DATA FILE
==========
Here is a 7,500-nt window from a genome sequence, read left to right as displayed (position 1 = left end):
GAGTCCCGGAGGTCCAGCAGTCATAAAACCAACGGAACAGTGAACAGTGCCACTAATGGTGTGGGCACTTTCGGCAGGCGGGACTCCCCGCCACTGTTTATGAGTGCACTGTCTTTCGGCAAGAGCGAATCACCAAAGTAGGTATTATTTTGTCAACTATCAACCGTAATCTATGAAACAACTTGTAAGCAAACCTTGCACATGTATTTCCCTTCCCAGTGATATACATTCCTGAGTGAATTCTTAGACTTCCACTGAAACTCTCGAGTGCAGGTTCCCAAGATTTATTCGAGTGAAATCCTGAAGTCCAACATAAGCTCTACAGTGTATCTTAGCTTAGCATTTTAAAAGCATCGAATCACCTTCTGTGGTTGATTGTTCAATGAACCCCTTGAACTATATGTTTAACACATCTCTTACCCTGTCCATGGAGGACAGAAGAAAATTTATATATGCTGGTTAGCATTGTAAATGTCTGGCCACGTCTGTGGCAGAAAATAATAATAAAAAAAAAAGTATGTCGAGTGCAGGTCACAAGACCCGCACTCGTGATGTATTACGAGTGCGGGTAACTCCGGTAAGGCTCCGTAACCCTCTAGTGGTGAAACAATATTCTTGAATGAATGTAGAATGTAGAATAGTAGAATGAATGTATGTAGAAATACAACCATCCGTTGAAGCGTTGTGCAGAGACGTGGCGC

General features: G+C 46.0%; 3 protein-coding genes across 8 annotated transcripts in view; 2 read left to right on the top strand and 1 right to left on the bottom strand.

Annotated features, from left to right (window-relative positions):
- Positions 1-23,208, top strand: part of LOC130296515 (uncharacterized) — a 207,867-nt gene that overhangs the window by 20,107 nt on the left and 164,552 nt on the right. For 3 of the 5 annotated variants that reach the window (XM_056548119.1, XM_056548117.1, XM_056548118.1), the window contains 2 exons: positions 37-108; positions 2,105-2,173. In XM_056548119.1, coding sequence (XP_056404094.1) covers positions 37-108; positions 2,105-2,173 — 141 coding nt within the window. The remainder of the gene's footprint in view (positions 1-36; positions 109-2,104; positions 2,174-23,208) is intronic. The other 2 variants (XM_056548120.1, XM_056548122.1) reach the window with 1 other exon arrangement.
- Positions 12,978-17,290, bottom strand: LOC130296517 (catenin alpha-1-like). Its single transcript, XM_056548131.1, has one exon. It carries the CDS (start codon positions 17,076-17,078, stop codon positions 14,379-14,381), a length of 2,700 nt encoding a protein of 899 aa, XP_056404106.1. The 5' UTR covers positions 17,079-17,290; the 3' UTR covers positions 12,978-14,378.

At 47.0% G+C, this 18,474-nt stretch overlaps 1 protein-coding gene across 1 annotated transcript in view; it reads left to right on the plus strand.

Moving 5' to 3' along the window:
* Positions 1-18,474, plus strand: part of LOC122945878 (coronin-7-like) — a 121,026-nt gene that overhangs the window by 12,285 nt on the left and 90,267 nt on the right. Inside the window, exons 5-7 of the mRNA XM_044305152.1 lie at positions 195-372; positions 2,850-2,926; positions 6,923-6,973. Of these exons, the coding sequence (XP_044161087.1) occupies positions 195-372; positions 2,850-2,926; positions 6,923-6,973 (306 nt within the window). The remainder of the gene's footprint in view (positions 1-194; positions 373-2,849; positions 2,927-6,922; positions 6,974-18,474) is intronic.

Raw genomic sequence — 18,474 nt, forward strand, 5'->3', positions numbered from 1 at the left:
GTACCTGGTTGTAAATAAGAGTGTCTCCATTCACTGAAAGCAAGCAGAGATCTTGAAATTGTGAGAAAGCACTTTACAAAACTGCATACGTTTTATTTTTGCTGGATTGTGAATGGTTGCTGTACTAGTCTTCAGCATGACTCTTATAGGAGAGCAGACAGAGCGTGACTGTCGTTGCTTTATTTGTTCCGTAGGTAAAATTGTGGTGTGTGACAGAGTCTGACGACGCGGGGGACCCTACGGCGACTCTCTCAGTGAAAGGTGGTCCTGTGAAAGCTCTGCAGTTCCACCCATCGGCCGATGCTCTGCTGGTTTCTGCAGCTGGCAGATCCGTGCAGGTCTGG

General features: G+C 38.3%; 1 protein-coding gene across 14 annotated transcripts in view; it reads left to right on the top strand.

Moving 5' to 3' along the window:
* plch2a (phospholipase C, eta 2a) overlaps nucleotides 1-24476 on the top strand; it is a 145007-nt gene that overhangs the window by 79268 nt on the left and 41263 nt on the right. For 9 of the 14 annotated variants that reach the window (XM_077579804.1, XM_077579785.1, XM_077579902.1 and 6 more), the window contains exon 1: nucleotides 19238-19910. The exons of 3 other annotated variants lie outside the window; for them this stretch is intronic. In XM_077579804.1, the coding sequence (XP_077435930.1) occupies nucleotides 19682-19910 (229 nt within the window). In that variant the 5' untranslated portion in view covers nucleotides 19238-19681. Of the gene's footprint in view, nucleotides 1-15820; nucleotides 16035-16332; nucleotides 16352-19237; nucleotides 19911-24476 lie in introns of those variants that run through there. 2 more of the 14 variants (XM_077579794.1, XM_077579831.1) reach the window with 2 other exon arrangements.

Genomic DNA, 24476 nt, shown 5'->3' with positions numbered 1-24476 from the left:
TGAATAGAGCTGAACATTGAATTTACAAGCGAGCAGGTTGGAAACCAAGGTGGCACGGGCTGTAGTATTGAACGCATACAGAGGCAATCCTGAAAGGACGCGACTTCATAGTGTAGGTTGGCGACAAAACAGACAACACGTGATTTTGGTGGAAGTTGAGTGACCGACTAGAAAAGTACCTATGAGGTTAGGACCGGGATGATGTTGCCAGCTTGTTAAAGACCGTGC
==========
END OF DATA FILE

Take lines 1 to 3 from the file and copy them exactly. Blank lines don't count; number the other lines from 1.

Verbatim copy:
Here is a 7,500-nt window from a genome sequence, read left to right as displayed (position 1 = left end):
GAGTCCCGGAGGTCCAGCAGTCATAAAACCAACGGAACAGTGAACAGTGCCACTAATGGTGTGGGCACTTTCGGCAGGCGGGACTCCCCGCCACTGTTTATGAGTGCACTGTCTTTCGGCAAGAGCGAATCACCAAAGTAGGTATTATTTTGTCAACTATCAACCGTAATCTATGAAACAACTTGTAAGCAAACCTTGCACATGTATTTCCCTTCCCAGTGATATACATTCCTGAGTGAATTCTTAGACTTCCACTGAAACTCTCGAGTGCAGGTTCCCAAGATTTATTCGAGTGAAATCCTGAAGTCCAACATAAGCTCTACAGTGTATCTTAGCTTAGCATTTTAAAAGCATCGAATCACCTTCTGTGGTTGATTGTTCAATGAACCCCTTGAACTATATGTTTAACACATCTCTTACCCTGTCCATGGAGGACAGAAGAAAATTTATATATGCTGGTTAGCATTGTAAATGTCTGGCCACGTCTGTGGCAGAAAATAATAATAAAAAAAAAAGTATGTCGAGTGCAGGTCACAAGACCCGCACTCGTGATGTATTACGAGTGCGGGTAACTCCGGTAAGGCTCCGTAACCCTCTAGTGGTGAAACAATATTCTTGAATGAATGTAGAATGTAGAATAGTAGAATGAATGTATGTAGAAATACAACCATCCGTTGAAGCGTTGTGCAGAGACGTGGCGC

General features: G+C 46.0%; 3 protein-coding genes across 8 annotated transcripts in view; 2 read left to right on the top strand and 1 right to left on the bottom strand.